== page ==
Prime Minister Malcolm Turnbull’s shiny new innovation package restores science funding so savagely gutted by Tony Abbott, but it might be too little, too late.

While the restoration of funding to the CSIRO in the $1.1 billion National Innovation and Science Agenda has been welcomed, after the loss of one in five staff, the loss of some research projects, and the planned closure of eight sites, it is cold comfort for some. The innovation package announced yesterday included $200 million for a CSIRO innovation fund to co-invest in new companies capitalising on research created by Australian institutions. There is also $20 million to expand CSIRO’s accelerator program for commercialisation for research, and $75 million for Data61, the technology research commercialisation entity (formerly known as NICTA) brought into CSIRO after NICTA lost its government funding.

The funding clawback will no doubt bring relief to some in CSIRO, who had watched approximately 1400, or 20%, of their colleagues pack up their desks during the Abbott government era of budget cuts to CSIRO and NICTA as a result of the former government’s policy. Morale was at an all-time low before the announcement, as CSIRO tried to plug the funding gaps with short-term work for long-term research. One staff member told the CSIRO’s union, the Community and Public Sector Union, last year:

“CSIRO is quickly destroying its R&D capacity and limiting itself to consulting type work for which it is completely ill-suited due to massive overheads. We could be assisting industry in taking up new initiatives to improve productivity and adopt new, efficient mining techniques. We could be developing the alternative energy generation and storage technologies that our country is so ideal for. Instead, we are forced to chase short term industry funding to keep ever dwindling research groups afloat.”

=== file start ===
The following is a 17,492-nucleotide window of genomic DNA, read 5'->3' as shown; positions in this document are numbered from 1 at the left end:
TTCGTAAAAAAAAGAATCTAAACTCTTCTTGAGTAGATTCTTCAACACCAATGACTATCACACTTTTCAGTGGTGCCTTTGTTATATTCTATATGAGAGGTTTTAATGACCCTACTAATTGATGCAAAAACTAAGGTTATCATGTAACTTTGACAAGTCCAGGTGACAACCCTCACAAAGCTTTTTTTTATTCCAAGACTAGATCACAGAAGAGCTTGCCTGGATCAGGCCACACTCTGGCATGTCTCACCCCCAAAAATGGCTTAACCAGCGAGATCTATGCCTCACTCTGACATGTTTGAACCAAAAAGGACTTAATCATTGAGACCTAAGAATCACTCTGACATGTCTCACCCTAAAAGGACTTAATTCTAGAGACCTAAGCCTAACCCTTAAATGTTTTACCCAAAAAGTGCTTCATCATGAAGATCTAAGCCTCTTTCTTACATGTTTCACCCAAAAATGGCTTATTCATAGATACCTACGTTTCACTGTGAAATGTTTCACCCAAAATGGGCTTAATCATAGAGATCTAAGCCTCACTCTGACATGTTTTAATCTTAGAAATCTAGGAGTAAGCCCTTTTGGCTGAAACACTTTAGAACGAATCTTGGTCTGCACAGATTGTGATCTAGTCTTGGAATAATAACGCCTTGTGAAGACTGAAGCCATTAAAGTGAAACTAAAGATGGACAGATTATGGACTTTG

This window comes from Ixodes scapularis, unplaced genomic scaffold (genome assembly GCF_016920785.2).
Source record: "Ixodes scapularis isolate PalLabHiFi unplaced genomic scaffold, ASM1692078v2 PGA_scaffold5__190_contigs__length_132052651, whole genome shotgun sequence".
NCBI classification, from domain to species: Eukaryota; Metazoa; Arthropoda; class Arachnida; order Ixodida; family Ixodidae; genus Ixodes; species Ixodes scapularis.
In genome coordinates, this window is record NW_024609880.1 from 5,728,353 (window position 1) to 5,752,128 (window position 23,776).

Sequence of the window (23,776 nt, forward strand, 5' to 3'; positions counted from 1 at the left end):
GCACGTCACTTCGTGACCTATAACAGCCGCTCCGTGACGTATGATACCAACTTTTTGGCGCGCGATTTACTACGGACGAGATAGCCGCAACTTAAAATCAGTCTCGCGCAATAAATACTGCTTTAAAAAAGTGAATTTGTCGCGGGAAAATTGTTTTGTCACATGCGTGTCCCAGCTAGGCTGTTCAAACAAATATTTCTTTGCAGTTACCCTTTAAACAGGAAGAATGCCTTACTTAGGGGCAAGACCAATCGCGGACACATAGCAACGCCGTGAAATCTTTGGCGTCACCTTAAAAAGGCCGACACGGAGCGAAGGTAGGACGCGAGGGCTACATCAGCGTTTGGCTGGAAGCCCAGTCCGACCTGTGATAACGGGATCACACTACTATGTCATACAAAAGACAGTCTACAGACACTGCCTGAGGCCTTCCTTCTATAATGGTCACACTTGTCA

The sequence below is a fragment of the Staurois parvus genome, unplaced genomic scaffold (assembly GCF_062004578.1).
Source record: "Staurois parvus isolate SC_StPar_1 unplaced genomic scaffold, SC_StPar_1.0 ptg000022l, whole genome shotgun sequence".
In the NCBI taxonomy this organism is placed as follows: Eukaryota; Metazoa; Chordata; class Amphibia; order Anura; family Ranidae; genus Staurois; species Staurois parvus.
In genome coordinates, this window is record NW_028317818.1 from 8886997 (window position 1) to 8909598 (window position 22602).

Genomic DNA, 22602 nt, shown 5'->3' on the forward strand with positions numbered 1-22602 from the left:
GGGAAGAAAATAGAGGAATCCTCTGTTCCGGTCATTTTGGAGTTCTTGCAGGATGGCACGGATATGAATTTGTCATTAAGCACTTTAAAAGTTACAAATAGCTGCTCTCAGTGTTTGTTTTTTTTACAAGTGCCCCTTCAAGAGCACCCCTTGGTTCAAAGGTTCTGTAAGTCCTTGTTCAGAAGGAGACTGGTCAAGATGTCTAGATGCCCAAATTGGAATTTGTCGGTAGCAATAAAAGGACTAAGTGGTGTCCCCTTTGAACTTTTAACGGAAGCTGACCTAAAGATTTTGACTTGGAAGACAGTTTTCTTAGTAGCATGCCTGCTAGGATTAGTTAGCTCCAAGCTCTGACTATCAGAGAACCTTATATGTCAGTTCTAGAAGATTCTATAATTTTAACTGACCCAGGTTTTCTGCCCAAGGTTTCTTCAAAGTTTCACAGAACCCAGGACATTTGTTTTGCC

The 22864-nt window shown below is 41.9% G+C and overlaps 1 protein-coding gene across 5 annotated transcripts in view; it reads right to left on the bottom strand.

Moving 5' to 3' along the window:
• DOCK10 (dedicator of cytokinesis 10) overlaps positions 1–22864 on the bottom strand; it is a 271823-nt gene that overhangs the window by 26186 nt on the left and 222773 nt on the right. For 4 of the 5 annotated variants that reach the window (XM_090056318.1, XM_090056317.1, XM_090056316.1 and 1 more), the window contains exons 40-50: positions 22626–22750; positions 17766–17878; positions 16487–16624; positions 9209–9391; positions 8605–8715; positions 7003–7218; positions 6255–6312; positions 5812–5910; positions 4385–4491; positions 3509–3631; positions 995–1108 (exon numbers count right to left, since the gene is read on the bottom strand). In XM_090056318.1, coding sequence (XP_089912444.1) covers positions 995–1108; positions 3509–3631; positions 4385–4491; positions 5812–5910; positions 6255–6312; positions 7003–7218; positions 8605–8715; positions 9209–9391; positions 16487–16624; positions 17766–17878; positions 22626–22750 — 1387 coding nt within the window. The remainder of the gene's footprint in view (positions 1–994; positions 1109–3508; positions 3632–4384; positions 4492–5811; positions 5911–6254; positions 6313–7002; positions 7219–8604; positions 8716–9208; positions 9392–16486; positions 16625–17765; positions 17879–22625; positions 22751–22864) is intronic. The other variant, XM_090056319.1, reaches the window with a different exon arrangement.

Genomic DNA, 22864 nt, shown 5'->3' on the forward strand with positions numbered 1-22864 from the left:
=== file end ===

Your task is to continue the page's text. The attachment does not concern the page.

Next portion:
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CSPU national secretary Nadine Flood said the damage had already been done with the loss of knowledge and expertise from CSIRO over the past two years.

It’s too soon to know how the innovation fund will work, but the focus on commercialisation could mean that many of the projects cut under the former Abbott government might not be replaced, if they do not meet the guidelines on research that can monetised. These include:

  • Agriculture projects: animal biosecurity projects, including monitoring and testing for disease, and vaccine research for endemic livestock diseases;
  • Environment projects: bush fire research, carbon accounting, climate modelling, sea-bed mapping, and atmospheric composition; and
  • Health projects: colorectal cancer research, dementia research, and nutrition research into the benefits of cereals.

Projects the government would likely have been very interested in capitalising on, such as 3D-printing projects, big data projects, “internet of things” projects and data visualisation projects could be lost in the two years’ of budget cuts before Monday’s announcement.

Historically, CSIRO has often partnered with business and commercialised its research, with inventions like wi-fi, plastic banknotes and Aeroguard helping to contribute to ongoing research funding provided by successive governments, until the Abbott government. Now under Turnbull, however, the government is, to use one of the du jour start-up words, pivoting CSIRO’s focus from core research to a bigger focus on projects that can be commercialised. This is plain to see in yesterday’s announcement, alongside the appointment of former Telstra CEO David Thodey as the organisation’s chairman, and CEO Dr Larry Marshall, who holds 20 patents and has founded six US tech companies. Thodey, while taking lots of money from the government to get out of the fixed telecommunications network business, used that money to start up Telstra’s venture capital arm.